By BRIAN WOODSON
Bluefield Daily Telegraph
It may not have been intentional, but all the WVSSAC did when Bluefield was seeded third in the Class AA state tournament was give them even more motivation to succeed.
Did it ever.
All the Beavers did over three days was defeat Chapmanville, second seed Poca and top seed Robert C. Byrd by a combined 70 points.
The reasoning was probably that Robert C. Byrd was undefeated, Poca had one loss, while Bluefield had two, but it still didn't go over well with the Beavers, who were the defending Class AA state champions.
"It made us mad, no doubt, because we were the defending state champions," Bluefield senior Anthony Eades said. "We play a hard schedule, not many teams play the schedule that we play, and in a tough region with Westside, Wyoming East and PikeView.
"I don't think RCB played the type of schedule we did so I think that was an advantage for us. We were experienced coming into today, it was our third state championship appearance, that was a huge factor too."
This current Bluefield seniors had been upset as freshmen by a halfcourt shot in sectionals by Greenbrier West. Their seasons ended the last three years in the state title game, losing to Tug Valley in 2012 before defeating Fairmont Senior and Robert C. Byrd by a combined 45 points.
That experience certainly helped the Beavers, who never appeared bothered by playing in front of a large crowd at the Charleston Civic Center.
"I kind of expected this from us. Last year in the championship game we played very well too, we had been there so we kind of knew what to expect in this game," Bluefield senior Lykel Collier said.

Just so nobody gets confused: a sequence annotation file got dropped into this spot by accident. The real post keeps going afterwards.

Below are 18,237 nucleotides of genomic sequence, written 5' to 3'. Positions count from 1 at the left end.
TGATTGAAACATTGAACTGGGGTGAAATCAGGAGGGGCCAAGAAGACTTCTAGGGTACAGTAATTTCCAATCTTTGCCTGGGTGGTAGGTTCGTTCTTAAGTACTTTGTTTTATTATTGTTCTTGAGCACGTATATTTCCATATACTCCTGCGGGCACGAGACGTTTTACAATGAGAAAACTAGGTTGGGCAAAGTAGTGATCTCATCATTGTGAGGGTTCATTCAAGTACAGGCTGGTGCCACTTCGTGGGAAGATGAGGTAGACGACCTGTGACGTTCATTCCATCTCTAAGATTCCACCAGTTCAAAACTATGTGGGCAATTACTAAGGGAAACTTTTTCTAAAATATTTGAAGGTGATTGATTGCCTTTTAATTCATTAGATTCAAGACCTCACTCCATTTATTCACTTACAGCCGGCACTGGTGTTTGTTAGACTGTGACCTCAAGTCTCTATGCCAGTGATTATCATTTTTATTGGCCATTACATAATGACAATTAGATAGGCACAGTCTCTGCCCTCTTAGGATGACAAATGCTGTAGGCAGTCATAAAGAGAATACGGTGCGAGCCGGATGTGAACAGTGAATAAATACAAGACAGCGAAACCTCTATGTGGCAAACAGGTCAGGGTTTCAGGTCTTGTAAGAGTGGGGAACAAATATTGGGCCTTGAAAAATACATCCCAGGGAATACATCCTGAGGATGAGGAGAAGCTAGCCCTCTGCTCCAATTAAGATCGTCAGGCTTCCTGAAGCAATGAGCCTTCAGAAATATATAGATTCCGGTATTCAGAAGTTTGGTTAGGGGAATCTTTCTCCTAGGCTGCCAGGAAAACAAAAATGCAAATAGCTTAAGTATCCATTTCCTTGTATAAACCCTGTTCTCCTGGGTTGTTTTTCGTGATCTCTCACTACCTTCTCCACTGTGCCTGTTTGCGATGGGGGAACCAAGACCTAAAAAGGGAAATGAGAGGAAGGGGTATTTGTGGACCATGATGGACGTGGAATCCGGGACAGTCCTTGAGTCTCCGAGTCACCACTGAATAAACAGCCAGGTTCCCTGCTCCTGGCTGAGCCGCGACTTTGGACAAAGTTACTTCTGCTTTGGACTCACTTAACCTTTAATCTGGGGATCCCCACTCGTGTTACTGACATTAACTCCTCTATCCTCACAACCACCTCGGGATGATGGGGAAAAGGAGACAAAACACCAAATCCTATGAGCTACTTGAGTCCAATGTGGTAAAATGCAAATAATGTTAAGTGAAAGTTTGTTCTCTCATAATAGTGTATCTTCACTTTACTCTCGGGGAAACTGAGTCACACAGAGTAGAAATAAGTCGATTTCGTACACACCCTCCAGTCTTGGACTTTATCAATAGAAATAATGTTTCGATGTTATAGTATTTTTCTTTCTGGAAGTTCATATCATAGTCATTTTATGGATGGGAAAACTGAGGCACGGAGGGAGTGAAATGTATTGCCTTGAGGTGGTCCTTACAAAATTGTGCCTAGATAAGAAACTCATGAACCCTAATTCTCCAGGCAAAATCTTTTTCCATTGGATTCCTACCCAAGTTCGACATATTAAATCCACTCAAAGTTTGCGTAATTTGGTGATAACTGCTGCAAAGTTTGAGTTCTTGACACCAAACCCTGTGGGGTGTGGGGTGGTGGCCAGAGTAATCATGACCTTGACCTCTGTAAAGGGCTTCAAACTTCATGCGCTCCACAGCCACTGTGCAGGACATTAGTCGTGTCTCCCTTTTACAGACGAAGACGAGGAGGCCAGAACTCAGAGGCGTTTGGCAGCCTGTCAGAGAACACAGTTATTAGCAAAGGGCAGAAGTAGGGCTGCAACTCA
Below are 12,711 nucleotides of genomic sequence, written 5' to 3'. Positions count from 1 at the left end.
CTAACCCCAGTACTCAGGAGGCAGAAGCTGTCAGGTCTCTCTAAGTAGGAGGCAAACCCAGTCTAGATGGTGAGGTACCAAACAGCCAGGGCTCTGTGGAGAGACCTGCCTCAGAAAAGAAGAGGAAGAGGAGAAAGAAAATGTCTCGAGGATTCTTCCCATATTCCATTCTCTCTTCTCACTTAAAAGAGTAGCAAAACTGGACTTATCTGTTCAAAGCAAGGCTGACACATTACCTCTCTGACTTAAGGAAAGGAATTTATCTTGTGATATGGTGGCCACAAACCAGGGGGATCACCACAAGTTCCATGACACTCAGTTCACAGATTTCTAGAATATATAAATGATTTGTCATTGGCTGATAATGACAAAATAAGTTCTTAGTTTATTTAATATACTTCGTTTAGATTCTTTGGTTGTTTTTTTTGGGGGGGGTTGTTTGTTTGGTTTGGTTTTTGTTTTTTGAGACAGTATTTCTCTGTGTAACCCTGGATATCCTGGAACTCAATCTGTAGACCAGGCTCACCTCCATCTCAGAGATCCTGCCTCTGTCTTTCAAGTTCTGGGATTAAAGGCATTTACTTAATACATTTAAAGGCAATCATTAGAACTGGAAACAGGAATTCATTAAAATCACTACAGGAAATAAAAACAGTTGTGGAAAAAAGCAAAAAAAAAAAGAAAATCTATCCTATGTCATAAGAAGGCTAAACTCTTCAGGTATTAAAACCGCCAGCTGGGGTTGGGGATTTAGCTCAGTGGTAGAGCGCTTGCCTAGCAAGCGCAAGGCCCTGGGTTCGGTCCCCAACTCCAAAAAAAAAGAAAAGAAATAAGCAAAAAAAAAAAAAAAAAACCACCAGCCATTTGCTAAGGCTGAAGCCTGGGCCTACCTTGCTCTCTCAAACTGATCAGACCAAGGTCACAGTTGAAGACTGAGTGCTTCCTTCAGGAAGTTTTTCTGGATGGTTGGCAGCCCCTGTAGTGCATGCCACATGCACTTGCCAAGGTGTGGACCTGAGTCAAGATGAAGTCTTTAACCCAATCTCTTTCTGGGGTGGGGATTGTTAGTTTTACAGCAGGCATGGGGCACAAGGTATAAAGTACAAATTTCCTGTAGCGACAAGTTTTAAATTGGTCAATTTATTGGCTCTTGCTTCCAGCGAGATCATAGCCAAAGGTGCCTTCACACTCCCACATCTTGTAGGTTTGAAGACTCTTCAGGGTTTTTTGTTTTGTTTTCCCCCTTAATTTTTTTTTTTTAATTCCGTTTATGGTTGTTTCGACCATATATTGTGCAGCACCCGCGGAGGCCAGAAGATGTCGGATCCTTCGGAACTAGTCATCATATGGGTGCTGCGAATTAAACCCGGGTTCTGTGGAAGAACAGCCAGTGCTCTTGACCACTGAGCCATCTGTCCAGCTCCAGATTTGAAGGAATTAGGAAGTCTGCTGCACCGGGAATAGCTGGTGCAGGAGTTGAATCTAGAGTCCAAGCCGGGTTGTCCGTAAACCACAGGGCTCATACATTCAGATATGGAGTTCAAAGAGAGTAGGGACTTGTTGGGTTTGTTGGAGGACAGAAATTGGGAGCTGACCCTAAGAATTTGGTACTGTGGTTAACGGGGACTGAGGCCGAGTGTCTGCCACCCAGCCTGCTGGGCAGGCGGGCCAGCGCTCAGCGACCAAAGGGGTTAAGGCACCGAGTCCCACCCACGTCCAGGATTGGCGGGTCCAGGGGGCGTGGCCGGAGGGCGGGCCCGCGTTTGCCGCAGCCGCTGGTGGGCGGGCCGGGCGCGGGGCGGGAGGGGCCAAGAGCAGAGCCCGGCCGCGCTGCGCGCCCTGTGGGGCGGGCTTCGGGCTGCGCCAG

The Beavers expected to be back at this point the season, even after a pair of January losses to Greenbrier East and Westside, which took Robert C. Byrd to overtime in the Class AA semifinals.
"We made some shirts at the beginning of the season that said ‘Mission Possible’ but after that loss to Westside, a lot of people overlooked us and thought we couldn't get out of our region to make it up here," Collier said. "When we did get up here we felt we had a chip on our shoulder just to prove to the whole state that we are still the defending state champions and we were still the team to beat this year."
They were, but nobody could do it. Not even Robert C. Byrd, which faced the same fate as the Parkers-burg South girls and Washington boys, going undefeated during the regular season, only to lose upon their arrival in Charleston.
Completing that perfect season can be difficult. Wichita State is trying to do the same in the NCAA tournament with a contest today against Kentucky.
"It is very difficult, you don't see it happen at any level," Robert C. Byrd head coach Bill Bennett said. "If you guys are watching and paying attention to the NCAA tournament, it is a great game and there are a lot of good players out there.
"Everybody says how did this happen, but they have got good players. Everybody down here has got good players, that is why we can't pick how the games are going to come out. We all think we can pick them, but nobody is winning that billion dollars in that NCAA pool, you can't even pick the games down here.
"It is difficult because everybody has got good players and the players want to win and they are playing to win. To me that is what makes it the greatest game there is."
No team wants to lose a game, but the Beavers dropped a pair. But that competition only made them better down the stretch when it counted most.